January 25, 2012
By Sister Patricia P.
I feel fortunate to have been able to attend the conference “Immigration: A 50-State Issue” sponsored by the Catholic Legal Immigration Network and the Migration and Refugee Services of the U.S. Conference of Catholic Bishops. I was able to connect the heart-breaking situations of immigrant families I work with in Maine to the national statistics and laws discussed.
It was a hard choice at first, between attending the rally to close the School of the Americas or this conference. The SOA action was important because it addresses some of the root causes for the instability of many Central and South American countries, but the conference won out because of the immediate connection with my ministry. Besides the information gained regarding current trends and legislation, it provided opportunity to reconnect to others in the same ministry and to form new connections.
What were some of the learnings and high points? Most of the conference dealt with undocumented immigrants, especially Hispanic immigrants, who comprise the largest group. We heard much about the restrictionist Arizona and Alabama laws, and the potential copycats. The effects of these laws are heartbreaking in that they break up families and deny legal personhood to those who are undocumented. These laws also try to criminalize Christian charity.
The question arose: how can we translate Catholic social teaching into terms people in the pews will accept and be willing to make changes? To focus on children will often resonate. We need to humanize the effects of the bills on the children, families and citizens. There are 5.5 million children who live in mixed-status family, in which some relatives are legally in the U.S. and others are not. If one of the parents is deported, the effects on the children are difficulty in sleeping and eating, declining academics, crying and speech problems. Because of the absence of one of breadwinners, there is decreased food security and living in crowded quarters.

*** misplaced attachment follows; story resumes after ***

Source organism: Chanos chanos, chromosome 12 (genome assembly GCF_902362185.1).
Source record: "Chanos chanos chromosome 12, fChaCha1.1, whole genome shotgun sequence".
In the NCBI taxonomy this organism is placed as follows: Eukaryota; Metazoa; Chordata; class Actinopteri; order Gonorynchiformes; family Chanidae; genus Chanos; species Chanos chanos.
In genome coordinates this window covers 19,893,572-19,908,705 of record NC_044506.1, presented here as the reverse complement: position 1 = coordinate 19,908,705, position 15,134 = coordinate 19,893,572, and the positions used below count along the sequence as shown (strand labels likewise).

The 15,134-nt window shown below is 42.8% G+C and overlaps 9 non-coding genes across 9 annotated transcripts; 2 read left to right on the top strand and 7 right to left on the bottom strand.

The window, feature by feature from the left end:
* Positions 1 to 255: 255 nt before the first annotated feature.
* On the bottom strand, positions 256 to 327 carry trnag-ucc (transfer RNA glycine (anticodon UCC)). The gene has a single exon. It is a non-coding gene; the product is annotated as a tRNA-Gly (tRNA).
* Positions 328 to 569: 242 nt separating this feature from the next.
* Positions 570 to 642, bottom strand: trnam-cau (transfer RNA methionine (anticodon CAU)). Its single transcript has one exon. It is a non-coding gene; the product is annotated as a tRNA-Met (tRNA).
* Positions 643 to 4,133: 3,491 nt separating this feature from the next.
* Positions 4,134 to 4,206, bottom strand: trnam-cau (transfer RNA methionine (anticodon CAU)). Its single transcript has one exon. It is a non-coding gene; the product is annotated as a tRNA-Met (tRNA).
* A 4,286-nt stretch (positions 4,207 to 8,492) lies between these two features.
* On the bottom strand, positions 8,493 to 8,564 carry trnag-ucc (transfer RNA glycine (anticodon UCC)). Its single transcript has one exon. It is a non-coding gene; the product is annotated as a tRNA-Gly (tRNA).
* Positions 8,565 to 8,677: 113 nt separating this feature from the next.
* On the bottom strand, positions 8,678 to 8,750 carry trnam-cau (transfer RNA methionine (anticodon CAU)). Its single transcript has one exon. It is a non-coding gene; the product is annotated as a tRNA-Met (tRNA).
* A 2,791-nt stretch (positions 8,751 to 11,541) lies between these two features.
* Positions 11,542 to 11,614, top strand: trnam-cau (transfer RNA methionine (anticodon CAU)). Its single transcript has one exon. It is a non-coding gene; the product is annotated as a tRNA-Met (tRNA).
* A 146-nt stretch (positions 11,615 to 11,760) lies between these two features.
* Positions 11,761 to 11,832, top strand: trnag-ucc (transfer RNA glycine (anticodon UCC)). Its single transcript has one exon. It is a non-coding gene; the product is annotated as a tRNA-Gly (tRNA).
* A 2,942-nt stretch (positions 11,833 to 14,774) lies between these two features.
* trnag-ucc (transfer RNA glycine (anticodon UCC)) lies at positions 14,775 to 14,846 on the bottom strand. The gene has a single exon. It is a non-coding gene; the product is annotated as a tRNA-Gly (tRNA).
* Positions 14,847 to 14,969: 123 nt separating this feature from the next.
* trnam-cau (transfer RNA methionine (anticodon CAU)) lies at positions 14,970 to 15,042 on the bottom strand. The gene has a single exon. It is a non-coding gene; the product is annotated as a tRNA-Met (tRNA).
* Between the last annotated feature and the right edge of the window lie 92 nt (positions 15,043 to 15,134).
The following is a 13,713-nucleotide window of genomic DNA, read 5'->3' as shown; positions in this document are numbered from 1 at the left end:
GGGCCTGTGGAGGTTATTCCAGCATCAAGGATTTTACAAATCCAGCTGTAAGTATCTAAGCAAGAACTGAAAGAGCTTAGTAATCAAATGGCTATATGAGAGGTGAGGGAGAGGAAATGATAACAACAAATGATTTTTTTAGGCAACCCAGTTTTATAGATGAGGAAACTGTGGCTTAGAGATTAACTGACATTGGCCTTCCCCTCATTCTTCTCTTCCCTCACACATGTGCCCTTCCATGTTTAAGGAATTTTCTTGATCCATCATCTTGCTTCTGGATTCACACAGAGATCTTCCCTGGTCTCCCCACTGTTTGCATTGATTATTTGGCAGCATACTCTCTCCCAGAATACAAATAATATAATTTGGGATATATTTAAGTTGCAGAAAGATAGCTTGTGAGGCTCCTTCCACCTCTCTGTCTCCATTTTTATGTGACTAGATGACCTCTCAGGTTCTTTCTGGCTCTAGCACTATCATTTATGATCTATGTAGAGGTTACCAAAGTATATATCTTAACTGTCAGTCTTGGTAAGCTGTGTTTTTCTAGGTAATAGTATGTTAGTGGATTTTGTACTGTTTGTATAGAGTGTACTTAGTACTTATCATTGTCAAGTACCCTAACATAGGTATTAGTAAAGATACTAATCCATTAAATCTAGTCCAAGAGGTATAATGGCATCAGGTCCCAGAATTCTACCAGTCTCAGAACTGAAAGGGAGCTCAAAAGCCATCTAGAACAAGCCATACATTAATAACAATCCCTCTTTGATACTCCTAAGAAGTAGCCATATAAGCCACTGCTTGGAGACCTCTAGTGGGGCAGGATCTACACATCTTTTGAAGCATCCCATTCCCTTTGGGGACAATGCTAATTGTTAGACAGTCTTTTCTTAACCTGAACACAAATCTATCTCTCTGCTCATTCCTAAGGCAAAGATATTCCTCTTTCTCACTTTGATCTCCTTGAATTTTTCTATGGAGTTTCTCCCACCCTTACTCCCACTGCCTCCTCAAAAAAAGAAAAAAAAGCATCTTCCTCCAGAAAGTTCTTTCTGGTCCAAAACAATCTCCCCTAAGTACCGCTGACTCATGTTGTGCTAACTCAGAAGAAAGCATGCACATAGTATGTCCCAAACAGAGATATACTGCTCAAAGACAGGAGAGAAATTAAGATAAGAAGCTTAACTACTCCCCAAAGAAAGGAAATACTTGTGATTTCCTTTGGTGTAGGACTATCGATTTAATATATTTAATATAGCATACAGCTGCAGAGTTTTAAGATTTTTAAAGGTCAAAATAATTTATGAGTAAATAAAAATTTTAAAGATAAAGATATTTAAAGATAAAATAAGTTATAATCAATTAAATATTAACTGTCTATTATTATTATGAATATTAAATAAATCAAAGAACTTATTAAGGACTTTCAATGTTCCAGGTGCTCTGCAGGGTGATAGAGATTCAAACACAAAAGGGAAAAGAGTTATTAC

I remember one young mother whose husband was deported. She couldn’t pay the rent on her earnings alone; her priority was her 3-year-old son. She rented a room in a small apartment where a number of other families were living – one family per room with a shared kitchen and bathroom. The ceiling in her room was drooping and since it was an old building not kept up, my fear was that the peeling paint contained traces of lead that could harm the child. The one queen-sized bed filled the room and everything else was piled against one wall. There were little moths everywhere – hundreds of them! Many homes I visit have similar circumstances – one family per room in apartment buildings run by slum lords who have no concern for the health and well-being of their occupants.
Sometimes a mother is detained for deportation and her children placed in foster care. ICE does not facilitate her court hearings for custody and once removed, she cannot appear for the hearing so is listed as “abandoning” her children. In 15 months, her parental rights are terminated. This is a terrible tragedy for both mother and child.
In 2010, there were 31,000 persons removed for “criminal traffic violations”, which in essence meant driving without a license, often after a random stop in which no traffic violation was incurred other than a broken taillight. Remember the law that made the speed limit 55 mph? How many of us drove at 55? Were we picked up for a criminal offence? Are we when we drive 70 mph today on the turnpike?
The conference was full – each speaker brought up issues and situations that I could easily put faces on. I do not feel paralyzed by the seeming futility of the situation, but rather energized to continue advocating for people who have been the object of much scapegoating. One of my great concerns is that no one seems to address the root causes of the migrations and the effects of globalization, as in the NAFTA and CAFTA trade agreements that benefit the US but not the countries where we set up our corporations.
Remember, every piece of food that you eat has been touched by a Mexican worker somewhere in its journey from field or farm factory to your plate. And every one of these persons has a God-given dignity that needs to be respected.